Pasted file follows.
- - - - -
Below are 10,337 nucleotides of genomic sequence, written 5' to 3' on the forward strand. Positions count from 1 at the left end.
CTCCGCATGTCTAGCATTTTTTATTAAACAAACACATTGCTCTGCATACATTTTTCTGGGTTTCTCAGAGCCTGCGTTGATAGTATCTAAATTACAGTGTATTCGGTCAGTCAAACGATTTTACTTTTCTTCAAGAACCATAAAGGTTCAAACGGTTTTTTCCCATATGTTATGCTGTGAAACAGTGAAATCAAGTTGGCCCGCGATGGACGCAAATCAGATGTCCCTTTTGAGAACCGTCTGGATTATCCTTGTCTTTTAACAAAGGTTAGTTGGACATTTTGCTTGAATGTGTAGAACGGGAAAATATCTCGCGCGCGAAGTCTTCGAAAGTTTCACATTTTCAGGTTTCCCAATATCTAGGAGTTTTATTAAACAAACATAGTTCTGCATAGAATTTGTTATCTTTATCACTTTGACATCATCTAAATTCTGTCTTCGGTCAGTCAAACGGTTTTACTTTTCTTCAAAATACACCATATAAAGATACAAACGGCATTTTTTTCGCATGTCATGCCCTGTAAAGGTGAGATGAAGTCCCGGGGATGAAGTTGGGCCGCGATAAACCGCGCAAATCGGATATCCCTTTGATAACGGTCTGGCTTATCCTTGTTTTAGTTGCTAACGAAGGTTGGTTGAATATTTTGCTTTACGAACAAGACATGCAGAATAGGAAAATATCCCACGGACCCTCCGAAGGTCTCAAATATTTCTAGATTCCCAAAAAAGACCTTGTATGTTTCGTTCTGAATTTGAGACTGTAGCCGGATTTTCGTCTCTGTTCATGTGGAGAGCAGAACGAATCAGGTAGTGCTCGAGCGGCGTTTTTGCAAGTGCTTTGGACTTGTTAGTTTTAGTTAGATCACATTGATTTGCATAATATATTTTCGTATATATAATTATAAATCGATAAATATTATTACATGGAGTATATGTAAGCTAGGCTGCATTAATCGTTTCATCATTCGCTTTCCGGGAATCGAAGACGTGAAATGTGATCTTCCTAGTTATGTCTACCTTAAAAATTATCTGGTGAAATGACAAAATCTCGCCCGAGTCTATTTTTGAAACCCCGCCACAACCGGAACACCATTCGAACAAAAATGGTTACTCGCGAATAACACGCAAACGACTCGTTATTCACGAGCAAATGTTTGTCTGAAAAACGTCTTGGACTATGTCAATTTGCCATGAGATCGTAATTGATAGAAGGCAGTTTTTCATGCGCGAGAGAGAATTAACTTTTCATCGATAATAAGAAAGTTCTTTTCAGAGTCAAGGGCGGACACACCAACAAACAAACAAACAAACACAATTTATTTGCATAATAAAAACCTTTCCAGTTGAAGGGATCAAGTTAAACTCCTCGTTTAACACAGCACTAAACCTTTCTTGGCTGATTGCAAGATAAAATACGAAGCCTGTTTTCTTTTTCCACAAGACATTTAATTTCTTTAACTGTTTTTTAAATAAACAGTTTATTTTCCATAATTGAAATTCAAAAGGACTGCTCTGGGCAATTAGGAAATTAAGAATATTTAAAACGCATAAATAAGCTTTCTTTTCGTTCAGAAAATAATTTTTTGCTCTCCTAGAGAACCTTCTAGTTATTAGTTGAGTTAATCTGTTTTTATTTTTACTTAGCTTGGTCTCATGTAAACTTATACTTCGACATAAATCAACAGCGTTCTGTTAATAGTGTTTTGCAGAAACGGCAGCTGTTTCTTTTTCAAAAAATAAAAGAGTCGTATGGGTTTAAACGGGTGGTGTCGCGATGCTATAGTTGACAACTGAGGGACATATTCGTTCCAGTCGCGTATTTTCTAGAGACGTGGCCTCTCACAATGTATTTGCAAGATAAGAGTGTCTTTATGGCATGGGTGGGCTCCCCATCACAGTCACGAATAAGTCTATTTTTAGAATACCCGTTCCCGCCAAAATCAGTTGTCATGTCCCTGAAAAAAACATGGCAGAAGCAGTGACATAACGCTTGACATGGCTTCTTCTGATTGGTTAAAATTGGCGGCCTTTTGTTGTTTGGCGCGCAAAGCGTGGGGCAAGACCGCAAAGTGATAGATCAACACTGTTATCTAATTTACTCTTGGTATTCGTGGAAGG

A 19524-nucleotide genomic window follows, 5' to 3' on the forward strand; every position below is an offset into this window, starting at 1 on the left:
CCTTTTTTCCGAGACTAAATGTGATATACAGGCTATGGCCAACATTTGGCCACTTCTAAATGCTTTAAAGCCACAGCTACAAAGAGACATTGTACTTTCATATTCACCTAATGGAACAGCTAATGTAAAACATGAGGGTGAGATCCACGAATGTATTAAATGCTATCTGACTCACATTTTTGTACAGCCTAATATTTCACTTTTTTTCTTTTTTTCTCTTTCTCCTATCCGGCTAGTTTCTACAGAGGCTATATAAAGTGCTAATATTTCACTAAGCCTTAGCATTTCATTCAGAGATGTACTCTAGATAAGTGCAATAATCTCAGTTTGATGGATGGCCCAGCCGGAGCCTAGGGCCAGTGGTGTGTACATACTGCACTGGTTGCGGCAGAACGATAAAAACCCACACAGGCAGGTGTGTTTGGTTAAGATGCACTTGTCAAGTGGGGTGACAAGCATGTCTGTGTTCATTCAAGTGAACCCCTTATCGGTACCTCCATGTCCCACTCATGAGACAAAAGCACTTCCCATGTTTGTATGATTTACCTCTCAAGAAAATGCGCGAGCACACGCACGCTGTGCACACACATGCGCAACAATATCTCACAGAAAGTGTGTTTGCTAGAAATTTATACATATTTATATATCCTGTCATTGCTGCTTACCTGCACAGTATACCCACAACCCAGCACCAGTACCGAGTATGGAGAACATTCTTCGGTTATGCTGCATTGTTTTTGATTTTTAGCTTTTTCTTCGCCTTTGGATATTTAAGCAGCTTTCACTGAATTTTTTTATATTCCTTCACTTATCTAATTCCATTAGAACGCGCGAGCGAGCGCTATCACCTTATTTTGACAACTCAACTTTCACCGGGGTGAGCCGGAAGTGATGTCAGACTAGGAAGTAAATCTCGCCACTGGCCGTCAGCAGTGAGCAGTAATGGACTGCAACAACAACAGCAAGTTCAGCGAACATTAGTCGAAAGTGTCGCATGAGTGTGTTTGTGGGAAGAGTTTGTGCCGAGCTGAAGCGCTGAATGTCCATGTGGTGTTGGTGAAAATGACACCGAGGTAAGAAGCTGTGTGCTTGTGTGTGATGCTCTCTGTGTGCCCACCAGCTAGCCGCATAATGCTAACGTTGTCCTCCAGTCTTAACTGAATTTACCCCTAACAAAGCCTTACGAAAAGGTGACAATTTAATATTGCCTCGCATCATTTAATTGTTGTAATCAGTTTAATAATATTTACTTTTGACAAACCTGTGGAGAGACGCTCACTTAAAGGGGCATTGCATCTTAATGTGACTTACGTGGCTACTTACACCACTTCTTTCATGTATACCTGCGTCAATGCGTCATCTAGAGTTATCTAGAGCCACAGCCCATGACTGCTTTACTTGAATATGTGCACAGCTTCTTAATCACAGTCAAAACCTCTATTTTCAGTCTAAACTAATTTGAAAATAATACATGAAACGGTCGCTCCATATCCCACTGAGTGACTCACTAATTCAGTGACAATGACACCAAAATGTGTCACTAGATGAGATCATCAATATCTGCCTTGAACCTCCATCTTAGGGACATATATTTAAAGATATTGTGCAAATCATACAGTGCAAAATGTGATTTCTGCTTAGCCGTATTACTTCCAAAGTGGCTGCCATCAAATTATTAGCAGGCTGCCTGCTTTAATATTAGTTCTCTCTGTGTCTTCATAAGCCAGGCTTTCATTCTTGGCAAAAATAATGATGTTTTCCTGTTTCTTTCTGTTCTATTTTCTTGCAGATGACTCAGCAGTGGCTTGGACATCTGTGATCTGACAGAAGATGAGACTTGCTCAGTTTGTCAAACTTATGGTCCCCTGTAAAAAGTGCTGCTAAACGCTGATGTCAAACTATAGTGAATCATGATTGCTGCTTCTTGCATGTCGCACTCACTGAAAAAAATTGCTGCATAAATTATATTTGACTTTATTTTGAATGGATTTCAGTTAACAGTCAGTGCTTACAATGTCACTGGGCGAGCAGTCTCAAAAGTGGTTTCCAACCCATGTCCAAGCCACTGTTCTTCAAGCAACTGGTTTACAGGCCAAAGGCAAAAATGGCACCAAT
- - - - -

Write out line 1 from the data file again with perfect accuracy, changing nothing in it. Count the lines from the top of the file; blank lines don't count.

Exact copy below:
Below are 10,337 nucleotides of genomic sequence, written 5' to 3' on the forward strand. Positions count from 1 at the left end.